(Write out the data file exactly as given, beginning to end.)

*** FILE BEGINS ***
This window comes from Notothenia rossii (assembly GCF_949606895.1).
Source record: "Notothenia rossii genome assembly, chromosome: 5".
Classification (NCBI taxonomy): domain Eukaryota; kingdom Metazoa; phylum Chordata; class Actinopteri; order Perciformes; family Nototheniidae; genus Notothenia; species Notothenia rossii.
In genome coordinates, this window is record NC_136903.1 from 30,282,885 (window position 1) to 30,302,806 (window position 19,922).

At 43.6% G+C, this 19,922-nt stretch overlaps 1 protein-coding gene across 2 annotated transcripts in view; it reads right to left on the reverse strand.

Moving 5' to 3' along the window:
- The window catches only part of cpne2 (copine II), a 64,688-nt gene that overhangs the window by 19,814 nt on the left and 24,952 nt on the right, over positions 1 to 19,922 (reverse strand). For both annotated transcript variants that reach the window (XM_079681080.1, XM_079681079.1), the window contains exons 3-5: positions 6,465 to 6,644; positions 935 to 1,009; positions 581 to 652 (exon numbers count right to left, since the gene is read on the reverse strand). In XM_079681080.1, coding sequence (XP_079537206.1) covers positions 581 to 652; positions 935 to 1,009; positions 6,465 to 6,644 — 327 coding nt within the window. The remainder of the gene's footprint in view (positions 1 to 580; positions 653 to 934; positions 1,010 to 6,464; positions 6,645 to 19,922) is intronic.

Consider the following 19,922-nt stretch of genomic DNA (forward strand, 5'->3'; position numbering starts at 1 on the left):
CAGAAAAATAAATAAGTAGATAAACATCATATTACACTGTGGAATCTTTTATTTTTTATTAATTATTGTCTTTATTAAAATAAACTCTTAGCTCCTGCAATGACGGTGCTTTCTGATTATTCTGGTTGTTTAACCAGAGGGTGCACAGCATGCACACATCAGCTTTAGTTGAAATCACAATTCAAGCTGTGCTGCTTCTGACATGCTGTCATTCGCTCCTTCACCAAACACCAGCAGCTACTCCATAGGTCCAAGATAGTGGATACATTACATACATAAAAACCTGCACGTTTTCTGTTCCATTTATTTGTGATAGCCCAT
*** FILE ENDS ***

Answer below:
This window comes from Notothenia rossii (assembly GCF_949606895.1).
Source record: "Notothenia rossii genome assembly, chromosome: 5".
Classification (NCBI taxonomy): domain Eukaryota; kingdom Metazoa; phylum Chordata; class Actinopteri; order Perciformes; family Nototheniidae; genus Notothenia; species Notothenia rossii.
In genome coordinates, this window is record NC_136903.1 from 30,282,885 (window position 1) to 30,302,806 (window position 19,922).

At 43.6% G+C, this 19,922-nt stretch overlaps 1 protein-coding gene across 2 annotated transcripts in view; it reads right to left on the reverse strand.

Moving 5' to 3' along the window:
- The window catches only part of cpne2 (copine II), a 64,688-nt gene that overhangs the window by 19,814 nt on the left and 24,952 nt on the right, over positions 1 to 19,922 (reverse strand). For both annotated transcript variants that reach the window (XM_079681080.1, XM_079681079.1), the window contains exons 3-5: positions 6,465 to 6,644; positions 935 to 1,009; positions 581 to 652 (exon numbers count right to left, since the gene is read on the reverse strand). In XM_079681080.1, coding sequence (XP_079537206.1) covers positions 581 to 652; positions 935 to 1,009; positions 6,465 to 6,644 — 327 coding nt within the window. The remainder of the gene's footprint in view (positions 1 to 580; positions 653 to 934; positions 1,010 to 6,464; positions 6,645 to 19,922) is intronic.

Consider the following 19,922-nt stretch of genomic DNA (forward strand, 5'->3'; position numbering starts at 1 on the left):
CAGAAAAATAAATAAGTAGATAAACATCATATTACACTGTGGAATCTTTTATTTTTTATTAATTATTGTCTTTATTAAAATAAACTCTTAGCTCCTGCAATGACGGTGCTTTCTGATTATTCTGGTTGTTTAACCAGAGGGTGCACAGCATGCACACATCAGCTTTAGTTGAAATCACAATTCAAGCTGTGCTGCTTCTGACATGCTGTCATTCGCTCCTTCACCAAACACCAGCAGCTACTCCATAGGTCCAAGATAGTGGATACATTACATACATAAAAACCTGCACGTTTTCTGTTCCATTTATTTGTGATAGCCCAT